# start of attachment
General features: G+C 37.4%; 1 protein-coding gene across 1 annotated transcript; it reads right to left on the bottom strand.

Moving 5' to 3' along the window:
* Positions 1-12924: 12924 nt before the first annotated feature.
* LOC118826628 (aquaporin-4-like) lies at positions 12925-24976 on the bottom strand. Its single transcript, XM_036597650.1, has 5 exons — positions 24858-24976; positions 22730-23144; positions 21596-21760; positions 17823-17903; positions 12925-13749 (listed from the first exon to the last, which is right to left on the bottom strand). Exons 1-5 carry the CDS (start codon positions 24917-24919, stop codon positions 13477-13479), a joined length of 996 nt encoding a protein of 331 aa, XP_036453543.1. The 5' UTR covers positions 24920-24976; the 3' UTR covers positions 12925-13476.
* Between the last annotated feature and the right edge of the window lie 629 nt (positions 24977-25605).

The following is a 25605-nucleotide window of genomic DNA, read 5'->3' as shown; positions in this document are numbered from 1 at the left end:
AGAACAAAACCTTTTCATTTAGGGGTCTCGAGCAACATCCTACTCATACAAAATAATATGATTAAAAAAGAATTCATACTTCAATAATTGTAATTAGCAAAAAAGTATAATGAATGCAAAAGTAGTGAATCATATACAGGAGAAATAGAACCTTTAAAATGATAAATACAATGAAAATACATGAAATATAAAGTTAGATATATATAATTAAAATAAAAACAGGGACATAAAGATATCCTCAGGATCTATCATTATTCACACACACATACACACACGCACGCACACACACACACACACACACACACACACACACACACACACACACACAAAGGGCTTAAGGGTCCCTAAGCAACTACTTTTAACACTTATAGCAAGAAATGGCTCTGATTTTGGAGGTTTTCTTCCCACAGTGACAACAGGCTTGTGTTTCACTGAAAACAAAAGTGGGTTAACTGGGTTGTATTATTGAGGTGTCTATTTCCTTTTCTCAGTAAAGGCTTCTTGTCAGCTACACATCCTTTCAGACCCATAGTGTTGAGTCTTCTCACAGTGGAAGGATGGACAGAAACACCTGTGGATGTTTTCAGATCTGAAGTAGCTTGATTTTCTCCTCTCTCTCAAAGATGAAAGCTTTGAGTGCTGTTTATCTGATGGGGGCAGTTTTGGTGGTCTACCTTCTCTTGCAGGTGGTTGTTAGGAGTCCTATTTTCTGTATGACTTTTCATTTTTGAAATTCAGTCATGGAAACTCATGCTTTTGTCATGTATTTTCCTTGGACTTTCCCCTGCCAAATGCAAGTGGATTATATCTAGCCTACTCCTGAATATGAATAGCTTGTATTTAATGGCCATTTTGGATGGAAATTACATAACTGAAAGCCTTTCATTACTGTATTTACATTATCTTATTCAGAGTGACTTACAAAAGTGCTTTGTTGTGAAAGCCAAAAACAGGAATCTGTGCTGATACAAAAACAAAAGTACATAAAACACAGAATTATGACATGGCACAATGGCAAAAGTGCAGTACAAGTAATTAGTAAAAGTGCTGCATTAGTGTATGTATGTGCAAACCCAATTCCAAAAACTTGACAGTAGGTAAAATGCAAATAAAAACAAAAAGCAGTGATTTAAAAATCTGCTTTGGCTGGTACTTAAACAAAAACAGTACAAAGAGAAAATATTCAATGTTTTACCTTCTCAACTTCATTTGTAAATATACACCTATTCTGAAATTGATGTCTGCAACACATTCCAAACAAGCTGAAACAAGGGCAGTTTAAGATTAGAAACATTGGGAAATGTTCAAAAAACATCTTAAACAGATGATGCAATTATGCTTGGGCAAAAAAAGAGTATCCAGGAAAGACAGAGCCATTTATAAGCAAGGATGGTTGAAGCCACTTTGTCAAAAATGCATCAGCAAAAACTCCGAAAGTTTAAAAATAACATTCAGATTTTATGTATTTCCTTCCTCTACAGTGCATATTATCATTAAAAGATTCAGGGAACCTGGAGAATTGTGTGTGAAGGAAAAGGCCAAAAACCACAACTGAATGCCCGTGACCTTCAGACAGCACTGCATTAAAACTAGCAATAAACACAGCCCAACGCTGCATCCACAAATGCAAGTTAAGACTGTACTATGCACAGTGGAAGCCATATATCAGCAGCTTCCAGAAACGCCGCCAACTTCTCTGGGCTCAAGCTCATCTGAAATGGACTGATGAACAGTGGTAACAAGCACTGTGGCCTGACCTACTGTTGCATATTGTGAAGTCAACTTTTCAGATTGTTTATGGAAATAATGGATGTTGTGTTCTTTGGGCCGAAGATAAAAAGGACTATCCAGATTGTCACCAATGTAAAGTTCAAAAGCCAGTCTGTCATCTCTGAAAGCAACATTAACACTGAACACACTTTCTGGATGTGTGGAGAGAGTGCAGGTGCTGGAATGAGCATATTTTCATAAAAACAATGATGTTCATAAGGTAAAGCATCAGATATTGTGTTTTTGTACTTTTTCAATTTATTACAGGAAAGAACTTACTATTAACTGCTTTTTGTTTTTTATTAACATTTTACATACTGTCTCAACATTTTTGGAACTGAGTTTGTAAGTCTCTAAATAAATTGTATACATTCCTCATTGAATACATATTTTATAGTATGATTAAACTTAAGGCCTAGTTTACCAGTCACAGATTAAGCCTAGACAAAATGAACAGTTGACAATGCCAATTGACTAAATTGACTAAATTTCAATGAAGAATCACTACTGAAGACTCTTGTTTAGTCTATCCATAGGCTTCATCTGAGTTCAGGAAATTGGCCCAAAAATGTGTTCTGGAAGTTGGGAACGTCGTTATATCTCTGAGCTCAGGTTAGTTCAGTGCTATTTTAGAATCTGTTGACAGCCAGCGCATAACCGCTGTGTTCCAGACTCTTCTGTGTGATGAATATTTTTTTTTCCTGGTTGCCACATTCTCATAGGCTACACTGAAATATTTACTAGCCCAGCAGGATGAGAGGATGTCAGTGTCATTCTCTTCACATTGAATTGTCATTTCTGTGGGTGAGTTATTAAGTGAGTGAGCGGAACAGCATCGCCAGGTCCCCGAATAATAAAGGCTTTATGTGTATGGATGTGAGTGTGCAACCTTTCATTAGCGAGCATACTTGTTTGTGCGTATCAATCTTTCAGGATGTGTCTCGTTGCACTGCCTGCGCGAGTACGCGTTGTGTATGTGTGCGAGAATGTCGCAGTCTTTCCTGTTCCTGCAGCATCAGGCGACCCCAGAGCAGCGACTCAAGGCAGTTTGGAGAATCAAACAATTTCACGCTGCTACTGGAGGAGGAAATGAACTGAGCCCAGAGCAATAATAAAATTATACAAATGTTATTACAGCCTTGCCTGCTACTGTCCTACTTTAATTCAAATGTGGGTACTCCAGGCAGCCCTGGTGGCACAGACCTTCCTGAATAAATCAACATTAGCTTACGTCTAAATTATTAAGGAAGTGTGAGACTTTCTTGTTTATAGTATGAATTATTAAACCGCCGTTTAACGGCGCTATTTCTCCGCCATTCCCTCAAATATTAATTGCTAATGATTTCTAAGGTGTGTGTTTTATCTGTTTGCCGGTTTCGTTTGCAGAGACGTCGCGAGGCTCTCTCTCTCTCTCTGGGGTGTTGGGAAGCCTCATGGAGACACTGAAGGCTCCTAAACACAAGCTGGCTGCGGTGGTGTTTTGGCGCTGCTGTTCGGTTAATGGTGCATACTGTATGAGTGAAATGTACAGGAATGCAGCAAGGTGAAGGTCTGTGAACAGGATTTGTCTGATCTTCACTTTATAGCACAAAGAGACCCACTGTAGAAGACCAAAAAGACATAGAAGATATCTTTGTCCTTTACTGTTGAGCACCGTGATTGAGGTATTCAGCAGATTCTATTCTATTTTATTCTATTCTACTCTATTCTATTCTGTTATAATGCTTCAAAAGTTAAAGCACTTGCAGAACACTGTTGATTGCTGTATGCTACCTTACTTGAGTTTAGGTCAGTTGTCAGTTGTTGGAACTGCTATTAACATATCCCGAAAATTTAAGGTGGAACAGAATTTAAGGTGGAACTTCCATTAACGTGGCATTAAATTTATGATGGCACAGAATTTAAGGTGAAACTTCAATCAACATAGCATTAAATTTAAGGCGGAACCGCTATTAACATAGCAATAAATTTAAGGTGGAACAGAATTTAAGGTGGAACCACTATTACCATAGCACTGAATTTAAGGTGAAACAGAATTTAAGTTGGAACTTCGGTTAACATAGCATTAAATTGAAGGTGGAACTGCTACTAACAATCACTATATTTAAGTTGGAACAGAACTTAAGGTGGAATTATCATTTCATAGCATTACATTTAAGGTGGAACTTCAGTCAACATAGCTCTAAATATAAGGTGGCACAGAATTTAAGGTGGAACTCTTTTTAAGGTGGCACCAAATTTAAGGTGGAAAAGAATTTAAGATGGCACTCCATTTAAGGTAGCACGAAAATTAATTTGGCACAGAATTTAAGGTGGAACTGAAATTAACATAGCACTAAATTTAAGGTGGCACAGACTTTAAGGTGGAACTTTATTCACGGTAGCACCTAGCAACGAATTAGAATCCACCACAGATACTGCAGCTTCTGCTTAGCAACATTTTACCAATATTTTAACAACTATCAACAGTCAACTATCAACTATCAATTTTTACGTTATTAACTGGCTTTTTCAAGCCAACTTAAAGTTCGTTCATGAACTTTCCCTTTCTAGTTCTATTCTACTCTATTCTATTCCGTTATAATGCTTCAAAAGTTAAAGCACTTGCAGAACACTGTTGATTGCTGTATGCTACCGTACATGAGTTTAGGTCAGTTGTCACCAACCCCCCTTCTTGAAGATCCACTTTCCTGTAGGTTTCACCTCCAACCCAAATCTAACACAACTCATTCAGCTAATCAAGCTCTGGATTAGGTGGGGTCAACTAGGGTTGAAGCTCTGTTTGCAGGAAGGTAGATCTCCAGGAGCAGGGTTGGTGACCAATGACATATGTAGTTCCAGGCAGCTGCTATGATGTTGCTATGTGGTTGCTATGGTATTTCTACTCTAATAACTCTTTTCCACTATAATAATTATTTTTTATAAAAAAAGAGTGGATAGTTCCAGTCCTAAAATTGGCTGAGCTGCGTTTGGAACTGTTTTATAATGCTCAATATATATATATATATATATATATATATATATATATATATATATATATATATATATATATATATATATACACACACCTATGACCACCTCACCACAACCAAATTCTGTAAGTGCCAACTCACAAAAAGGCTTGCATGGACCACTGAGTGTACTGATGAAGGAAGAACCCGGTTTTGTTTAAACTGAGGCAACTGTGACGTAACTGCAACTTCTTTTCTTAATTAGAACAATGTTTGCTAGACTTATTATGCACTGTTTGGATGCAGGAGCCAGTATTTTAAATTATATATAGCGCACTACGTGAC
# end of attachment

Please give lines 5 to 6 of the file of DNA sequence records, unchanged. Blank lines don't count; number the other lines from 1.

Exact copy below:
* Between the last annotated feature and the right edge of the window lie 629 nt (positions 24977-25605).

The following is a 25605-nucleotide window of genomic DNA, read 5'->3' as shown; positions in this document are numbered from 1 at the left end: